Proposed pay hikes for politicians are Eyman’s newest target

If a citizen panel approves the raises in February, Eyman vows to pursue a referendum to repeal them.

OLYMPIA — Tim Eyman doesn’t think state lawmakers, judges and executives like the governor deserve the pay raises proposed for them by a panel of volunteers.

So the Mukilteo initiative promoter is making plans to block them from taking effect next year.

On Wednesday, Eyman will outline a strategy that essentially puts the Washington Citizens’ Commission on Salaries for Elected Officials on notice that if it approves its recommended pay hikes in February as scheduled, he will seek to repeal their decision with a referendum.

Though he can’t gather signatures, Eyman is using a web page and newly designed T-shirts to promote his message of “Give Them Nothing!”.

“I think this will be a really important battle,” Eyman said.

On Oct. 10, the panel of 16 volunteers adopted a proposed schedule of raises for the state’s 147 lawmakers, nine statewide executives and hundreds of judges elected to seats in district and superior courts, courts of appeal, and the Supreme Court.

Pay hikes would take effect on July 1, 2019 and July 1. 2020.

Under the proposal, increases over the two-year period range from 6.6 percent for Gov. Jay Inslee to 13 percent for Lt. Gov. Cyrus Habib to 17.6 percent for lawmakers. Judges would see their pay climb by 12.7 percent next year and 5.1 percent in 2020.

Commissioners will hold hearings on recommendations in Spokane in November, Vancouver in December, and Silverdale in January. A final hearing is set for Feb. 4 in Olympia at which the commission could revise the schedule before taking final action.

Eyman said he and others will be showing up at the hearings to oppose the increases and be ready to get signatures soon after Feb. 4.

The proposal and contact information for the panel can be found online at https://salaries.wa.gov/.

Jerry Cornfield: 360-352-8623; jcornfield@herald net.com. Twitter: @dospueblos.

Talk to us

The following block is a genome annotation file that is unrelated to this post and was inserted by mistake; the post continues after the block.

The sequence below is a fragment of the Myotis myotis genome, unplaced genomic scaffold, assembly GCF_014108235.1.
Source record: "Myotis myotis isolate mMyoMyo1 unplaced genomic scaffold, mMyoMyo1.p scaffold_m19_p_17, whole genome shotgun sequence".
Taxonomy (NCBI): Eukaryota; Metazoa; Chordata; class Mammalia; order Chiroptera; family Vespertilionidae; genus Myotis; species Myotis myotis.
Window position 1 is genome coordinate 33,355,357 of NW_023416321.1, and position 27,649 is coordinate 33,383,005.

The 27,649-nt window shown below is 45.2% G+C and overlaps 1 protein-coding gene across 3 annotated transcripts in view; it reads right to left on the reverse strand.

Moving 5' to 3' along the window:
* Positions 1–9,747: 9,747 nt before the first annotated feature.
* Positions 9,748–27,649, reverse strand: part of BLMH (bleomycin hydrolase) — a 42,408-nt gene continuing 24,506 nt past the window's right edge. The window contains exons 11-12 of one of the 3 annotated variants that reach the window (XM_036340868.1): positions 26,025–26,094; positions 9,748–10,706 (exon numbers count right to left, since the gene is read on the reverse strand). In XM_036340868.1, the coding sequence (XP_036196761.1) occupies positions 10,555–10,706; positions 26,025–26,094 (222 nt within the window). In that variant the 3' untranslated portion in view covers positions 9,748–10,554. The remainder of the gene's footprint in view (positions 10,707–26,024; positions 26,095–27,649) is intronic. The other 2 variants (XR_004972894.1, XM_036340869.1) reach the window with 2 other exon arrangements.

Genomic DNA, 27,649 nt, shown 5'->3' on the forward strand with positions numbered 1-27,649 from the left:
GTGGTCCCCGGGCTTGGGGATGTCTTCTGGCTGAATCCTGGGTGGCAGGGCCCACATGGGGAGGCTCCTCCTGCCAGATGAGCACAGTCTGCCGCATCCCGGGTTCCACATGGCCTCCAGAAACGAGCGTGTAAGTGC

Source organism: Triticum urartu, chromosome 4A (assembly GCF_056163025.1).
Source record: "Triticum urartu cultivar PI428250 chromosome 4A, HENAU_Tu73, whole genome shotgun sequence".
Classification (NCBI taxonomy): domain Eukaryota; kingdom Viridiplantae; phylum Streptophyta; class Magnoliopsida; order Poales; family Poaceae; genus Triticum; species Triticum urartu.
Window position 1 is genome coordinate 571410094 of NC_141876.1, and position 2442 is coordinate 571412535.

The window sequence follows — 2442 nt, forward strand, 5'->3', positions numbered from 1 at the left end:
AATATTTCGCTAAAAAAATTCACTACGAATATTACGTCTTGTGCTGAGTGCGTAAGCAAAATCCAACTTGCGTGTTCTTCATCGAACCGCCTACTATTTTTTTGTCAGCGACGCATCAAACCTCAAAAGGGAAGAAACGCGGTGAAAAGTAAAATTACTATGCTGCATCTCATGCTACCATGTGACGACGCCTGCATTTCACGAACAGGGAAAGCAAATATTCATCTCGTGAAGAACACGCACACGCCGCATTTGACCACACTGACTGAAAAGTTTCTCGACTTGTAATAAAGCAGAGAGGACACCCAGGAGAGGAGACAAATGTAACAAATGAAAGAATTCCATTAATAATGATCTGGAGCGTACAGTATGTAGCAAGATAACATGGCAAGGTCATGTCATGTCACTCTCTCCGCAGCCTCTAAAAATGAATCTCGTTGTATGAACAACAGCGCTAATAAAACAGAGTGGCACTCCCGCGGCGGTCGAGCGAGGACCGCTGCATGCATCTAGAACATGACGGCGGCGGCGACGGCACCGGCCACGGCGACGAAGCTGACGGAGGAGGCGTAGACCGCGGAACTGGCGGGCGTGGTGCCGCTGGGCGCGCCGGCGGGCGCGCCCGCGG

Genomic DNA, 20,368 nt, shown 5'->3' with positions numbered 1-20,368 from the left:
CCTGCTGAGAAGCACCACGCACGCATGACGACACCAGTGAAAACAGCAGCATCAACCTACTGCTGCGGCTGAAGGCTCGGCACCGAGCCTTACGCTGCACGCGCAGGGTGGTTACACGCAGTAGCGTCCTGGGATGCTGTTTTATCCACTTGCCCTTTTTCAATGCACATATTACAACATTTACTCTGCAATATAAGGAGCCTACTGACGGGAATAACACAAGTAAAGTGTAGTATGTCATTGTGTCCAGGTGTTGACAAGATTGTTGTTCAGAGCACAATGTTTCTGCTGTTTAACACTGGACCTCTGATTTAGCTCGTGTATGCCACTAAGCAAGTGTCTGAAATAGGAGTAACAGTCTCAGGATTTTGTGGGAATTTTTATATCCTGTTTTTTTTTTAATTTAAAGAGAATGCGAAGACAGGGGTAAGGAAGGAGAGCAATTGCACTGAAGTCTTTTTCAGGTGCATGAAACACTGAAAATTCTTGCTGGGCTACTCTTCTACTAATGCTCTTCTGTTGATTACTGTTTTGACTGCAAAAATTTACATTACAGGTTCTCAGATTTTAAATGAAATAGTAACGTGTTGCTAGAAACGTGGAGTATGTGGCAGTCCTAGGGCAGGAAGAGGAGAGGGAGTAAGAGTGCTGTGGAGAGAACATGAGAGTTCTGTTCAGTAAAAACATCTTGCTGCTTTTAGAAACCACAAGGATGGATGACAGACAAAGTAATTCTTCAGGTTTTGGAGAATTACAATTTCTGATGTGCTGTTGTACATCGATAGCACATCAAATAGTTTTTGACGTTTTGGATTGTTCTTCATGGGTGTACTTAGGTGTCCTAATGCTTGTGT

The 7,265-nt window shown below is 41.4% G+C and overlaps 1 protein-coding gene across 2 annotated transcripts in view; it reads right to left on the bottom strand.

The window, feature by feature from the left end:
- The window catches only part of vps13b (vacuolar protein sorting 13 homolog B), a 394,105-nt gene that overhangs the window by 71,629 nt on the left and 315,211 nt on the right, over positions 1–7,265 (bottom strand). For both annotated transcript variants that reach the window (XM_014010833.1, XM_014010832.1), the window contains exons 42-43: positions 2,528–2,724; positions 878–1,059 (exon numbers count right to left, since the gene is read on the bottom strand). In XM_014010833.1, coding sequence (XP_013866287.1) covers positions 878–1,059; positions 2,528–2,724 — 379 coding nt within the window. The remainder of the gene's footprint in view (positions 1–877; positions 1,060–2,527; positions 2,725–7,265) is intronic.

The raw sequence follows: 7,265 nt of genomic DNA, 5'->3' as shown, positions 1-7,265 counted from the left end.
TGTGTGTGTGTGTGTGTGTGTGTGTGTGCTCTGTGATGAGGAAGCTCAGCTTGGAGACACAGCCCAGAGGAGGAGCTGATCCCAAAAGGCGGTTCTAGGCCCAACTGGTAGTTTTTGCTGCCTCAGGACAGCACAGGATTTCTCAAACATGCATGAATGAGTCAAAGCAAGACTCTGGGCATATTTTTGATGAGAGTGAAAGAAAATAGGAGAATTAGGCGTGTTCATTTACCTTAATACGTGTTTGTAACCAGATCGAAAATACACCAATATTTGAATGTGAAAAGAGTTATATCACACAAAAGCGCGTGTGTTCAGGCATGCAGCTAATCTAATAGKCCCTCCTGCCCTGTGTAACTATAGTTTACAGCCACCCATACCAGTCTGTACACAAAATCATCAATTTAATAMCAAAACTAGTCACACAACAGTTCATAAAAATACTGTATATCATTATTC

More in Local News

Photo by Emily Gilbert/Whidbey News-Times Carol Johnston has watched this Pacific madrone grow for the past 14 years. It is slated to be removed during McDonald’s upcoming renovation in early February.
Madrone tree to make way for bigger McDonald’s in Oak Harbor

Despite being named a Tree City USA, the city has no special protection in place for the native tree.

Democrats in the Washington State House are proposing to pay for transportation improvements partly by raising the gas tax by 18 cents. (Andrea Brown / Herald file)
Gas tax increase part of Dems’ massive transportation package

An 18-cent gas tax hike and a fee on carbon emissions would raise $25.8 billion for new roads and more.

Navy seeks to conduct SEAL training in Whidbey, Camano parks

The deadline to register to participate in public comment is 5 p.m. on Friday, Jan. 22.

Driver jumps from truck in Lynnwood, leaving son to crash

The boy was taken to a local hospital with minor scrapes. His father is in the Snohomish County Jail.

Light rail work to close northbound I-5 in Mountlake Terrace

The overnight closures will happen late Friday, Saturday and Sunday.

Jill Johnson (left) and Greg Banks
State’s vaccine schedule draws criticism from Island County

Gov. Jay Inslee’s new plan for vaccinations didn’t include a change for disabled people.

Grant program reopens for businesses suffering amid pandemic

Local businesses that haven’t applied to Snohomish County’s “R3” program can do so until Feb. 2.

The strip-mall site (bottom) where Trent Development hopes to build 350 studio, one-bedroom and two-bedroom apartments, on Wednesday, Jan. 20, 2020 in Lynnwood, Wa. (Olivia Vanni / The Herald)
Hundreds more apartments planned around Lynnwood light rail

In a new proposal, a developer envisions 350 units, two buildings of at least seven stories, a one-acre courtyard and a dog spa.

Most Read